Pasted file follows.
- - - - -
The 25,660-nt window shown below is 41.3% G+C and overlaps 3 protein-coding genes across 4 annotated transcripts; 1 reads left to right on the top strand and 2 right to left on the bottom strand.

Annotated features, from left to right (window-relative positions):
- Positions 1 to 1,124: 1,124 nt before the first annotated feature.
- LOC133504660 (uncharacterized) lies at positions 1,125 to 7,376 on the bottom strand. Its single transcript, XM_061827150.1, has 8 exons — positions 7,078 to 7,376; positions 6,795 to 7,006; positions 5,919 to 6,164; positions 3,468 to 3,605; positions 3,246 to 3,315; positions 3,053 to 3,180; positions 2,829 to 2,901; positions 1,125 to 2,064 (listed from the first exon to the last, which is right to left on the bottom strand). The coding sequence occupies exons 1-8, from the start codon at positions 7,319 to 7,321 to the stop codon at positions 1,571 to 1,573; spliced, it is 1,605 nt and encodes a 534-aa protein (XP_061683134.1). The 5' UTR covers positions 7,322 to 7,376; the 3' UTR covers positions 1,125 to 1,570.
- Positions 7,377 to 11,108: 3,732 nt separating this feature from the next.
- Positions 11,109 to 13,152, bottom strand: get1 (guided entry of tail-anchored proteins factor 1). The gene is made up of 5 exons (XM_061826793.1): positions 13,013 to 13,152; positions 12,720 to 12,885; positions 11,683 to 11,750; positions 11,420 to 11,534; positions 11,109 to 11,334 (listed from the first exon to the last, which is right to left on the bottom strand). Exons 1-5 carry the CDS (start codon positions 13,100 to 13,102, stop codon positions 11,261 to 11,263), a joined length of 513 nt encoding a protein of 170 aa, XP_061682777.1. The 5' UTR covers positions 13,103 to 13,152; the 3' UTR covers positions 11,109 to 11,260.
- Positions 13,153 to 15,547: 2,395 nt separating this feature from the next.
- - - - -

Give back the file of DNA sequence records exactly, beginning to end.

The 25,660-nt window shown below is 41.3% G+C and overlaps 3 protein-coding genes across 4 annotated transcripts; 1 reads left to right on the top strand and 2 right to left on the bottom strand.

Annotated features, from left to right (window-relative positions):
- Positions 1 to 1,124: 1,124 nt before the first annotated feature.
- LOC133504660 (uncharacterized) lies at positions 1,125 to 7,376 on the bottom strand. Its single transcript, XM_061827150.1, has 8 exons — positions 7,078 to 7,376; positions 6,795 to 7,006; positions 5,919 to 6,164; positions 3,468 to 3,605; positions 3,246 to 3,315; positions 3,053 to 3,180; positions 2,829 to 2,901; positions 1,125 to 2,064 (listed from the first exon to the last, which is right to left on the bottom strand). The coding sequence occupies exons 1-8, from the start codon at positions 7,319 to 7,321 to the stop codon at positions 1,571 to 1,573; spliced, it is 1,605 nt and encodes a 534-aa protein (XP_061683134.1). The 5' UTR covers positions 7,322 to 7,376; the 3' UTR covers positions 1,125 to 1,570.
- Positions 7,377 to 11,108: 3,732 nt separating this feature from the next.
- Positions 11,109 to 13,152, bottom strand: get1 (guided entry of tail-anchored proteins factor 1). The gene is made up of 5 exons (XM_061826793.1): positions 13,013 to 13,152; positions 12,720 to 12,885; positions 11,683 to 11,750; positions 11,420 to 11,534; positions 11,109 to 11,334 (listed from the first exon to the last, which is right to left on the bottom strand). Exons 1-5 carry the CDS (start codon positions 13,100 to 13,102, stop codon positions 11,261 to 11,263), a joined length of 513 nt encoding a protein of 170 aa, XP_061682777.1. The 5' UTR covers positions 13,103 to 13,152; the 3' UTR covers positions 11,109 to 11,260.
- Positions 13,153 to 15,547: 2,395 nt separating this feature from the next.